Leading up to any birthday party one expects a certain amount of anxiety. But, I was in super anxious mode during my youngest son’s 4th birthday party. The day of the party I had so many competing priorities. From work projects I was dreading putting off until Sunday, to a choice between having a well-groomed lawn or clean house and all with only about 5 hours to complete both projects. Needless to say, I was slightly overwhelmed. So, it was no surprise that when my guest arrived I was not ready. The cake and ice cream were still at the grocer, the games were unplanned and the kids were just running wild.
During the thick of the party my first and closest cousin, who we call Chinky, saw my frustration and said to me.
“Muffy,” which is what my family calls me, “Do you remember when we were kids. When we had parties we just played.” That statement was enough to put me at ease.
One of my biggest issues with parenting these days is the attempt by America to hijack the experience and turn it into this USDA certified organic, kid-proofed, DIY all the time series of never-ending events. When I was growing up my mom didn’t care whether our food was organic or generic. We played outside until the street lights came on. And the answer to most questions was “Because I said so.” Not to mention, when we had a birthday party so did the grown-ups. That meant that they played two games with us, one of which was always either a dance contest or musical chairs, which I swear was for their own personal enjoyment more than for ours. What I remember most about those parties is that it was there that I formed some of my fondest childhood memories. In those instances of little parental supervision, we made one of our oldest cousins eat bubbles and he couldn’t talk for three days. At those parties, we made up dance steps and created games that were more fun than any adult could ever fathom.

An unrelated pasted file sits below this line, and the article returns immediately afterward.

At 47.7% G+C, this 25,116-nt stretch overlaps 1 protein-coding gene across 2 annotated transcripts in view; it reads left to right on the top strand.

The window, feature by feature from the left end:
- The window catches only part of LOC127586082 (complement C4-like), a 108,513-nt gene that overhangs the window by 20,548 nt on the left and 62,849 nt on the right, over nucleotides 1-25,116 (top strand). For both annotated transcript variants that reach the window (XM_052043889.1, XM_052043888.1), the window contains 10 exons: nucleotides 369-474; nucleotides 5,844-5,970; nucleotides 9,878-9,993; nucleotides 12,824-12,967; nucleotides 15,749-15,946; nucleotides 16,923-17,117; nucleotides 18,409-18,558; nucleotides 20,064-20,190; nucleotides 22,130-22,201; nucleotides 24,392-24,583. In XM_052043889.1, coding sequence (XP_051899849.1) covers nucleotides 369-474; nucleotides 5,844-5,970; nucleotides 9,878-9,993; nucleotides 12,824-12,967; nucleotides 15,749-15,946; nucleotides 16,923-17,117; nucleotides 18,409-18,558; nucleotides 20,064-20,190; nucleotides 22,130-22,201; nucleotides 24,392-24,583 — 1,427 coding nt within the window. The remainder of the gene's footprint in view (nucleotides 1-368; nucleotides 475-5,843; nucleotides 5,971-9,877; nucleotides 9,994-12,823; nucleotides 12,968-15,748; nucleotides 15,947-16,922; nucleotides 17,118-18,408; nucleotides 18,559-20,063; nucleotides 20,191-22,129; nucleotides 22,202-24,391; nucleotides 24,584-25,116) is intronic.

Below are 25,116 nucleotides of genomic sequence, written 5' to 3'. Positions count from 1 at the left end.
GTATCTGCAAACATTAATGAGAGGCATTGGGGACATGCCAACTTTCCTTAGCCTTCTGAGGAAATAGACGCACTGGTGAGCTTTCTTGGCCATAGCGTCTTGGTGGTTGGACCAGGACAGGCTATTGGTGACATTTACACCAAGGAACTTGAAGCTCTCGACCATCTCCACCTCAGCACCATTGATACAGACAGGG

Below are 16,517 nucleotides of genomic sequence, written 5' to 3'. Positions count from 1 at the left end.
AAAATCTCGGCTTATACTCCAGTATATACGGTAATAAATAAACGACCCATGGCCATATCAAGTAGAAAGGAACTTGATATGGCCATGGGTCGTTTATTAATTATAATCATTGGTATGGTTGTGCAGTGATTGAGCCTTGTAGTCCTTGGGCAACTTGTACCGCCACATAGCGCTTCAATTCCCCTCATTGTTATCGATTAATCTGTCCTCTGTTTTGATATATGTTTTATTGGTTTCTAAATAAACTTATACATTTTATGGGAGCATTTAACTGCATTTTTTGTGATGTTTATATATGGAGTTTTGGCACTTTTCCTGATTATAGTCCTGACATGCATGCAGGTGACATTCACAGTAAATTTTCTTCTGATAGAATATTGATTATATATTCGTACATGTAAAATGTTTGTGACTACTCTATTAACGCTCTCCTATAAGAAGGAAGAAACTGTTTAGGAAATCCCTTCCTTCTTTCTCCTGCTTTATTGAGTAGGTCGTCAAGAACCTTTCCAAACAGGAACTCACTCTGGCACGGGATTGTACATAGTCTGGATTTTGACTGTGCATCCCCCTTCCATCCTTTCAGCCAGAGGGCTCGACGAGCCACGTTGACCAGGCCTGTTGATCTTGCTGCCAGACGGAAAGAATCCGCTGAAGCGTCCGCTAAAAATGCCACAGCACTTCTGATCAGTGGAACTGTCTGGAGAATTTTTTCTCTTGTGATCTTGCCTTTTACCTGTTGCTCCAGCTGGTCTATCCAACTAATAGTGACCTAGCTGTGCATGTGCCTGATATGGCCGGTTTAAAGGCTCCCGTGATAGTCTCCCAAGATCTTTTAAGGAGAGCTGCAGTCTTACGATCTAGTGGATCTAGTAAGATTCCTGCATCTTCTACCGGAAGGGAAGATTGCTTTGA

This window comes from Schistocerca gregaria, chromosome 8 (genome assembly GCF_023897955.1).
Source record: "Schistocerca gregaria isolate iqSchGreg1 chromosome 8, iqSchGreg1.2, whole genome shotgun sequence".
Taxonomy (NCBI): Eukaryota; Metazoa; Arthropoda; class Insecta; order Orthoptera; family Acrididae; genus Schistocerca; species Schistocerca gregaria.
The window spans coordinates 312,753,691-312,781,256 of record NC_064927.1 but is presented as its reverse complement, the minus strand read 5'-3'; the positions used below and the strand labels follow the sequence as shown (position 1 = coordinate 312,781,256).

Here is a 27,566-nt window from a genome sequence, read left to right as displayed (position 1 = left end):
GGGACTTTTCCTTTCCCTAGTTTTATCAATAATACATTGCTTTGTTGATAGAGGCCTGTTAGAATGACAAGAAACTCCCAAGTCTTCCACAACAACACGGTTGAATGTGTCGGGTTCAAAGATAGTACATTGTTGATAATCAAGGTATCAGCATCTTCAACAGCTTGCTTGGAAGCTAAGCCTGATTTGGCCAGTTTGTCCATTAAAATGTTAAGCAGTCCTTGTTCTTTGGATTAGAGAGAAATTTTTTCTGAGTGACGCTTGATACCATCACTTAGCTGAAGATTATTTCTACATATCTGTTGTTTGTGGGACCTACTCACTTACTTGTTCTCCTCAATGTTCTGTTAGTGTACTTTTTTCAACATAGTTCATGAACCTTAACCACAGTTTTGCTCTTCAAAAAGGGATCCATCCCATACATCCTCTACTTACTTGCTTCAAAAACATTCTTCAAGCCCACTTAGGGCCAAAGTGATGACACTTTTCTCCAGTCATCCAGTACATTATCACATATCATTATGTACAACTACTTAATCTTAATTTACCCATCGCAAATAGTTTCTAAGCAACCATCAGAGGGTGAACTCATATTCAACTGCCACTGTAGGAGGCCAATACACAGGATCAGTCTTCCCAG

Anyone who knows me (the Muffy version of me) knows I value the uniqueness of the African American perspective and I really want to pass the positives of that experience on to my children. A large part of that is allowing my life to flow the way my family did when we were kids.
My mom didn’t care if the chicken was fed corn or not when she fried it. She was just trying to feed her babies. That’s why I always have kids at my house, keep some Marshmallow Stars (the generic version of Lucky Charms) in my cupboard and will occasionally give my kids beans and franks for lunch. Yes there are always problems we can point to in the African American community, but why not embrace the things that have made you unequivocally and greatly YOU! Now that’s what a Brown Mama does!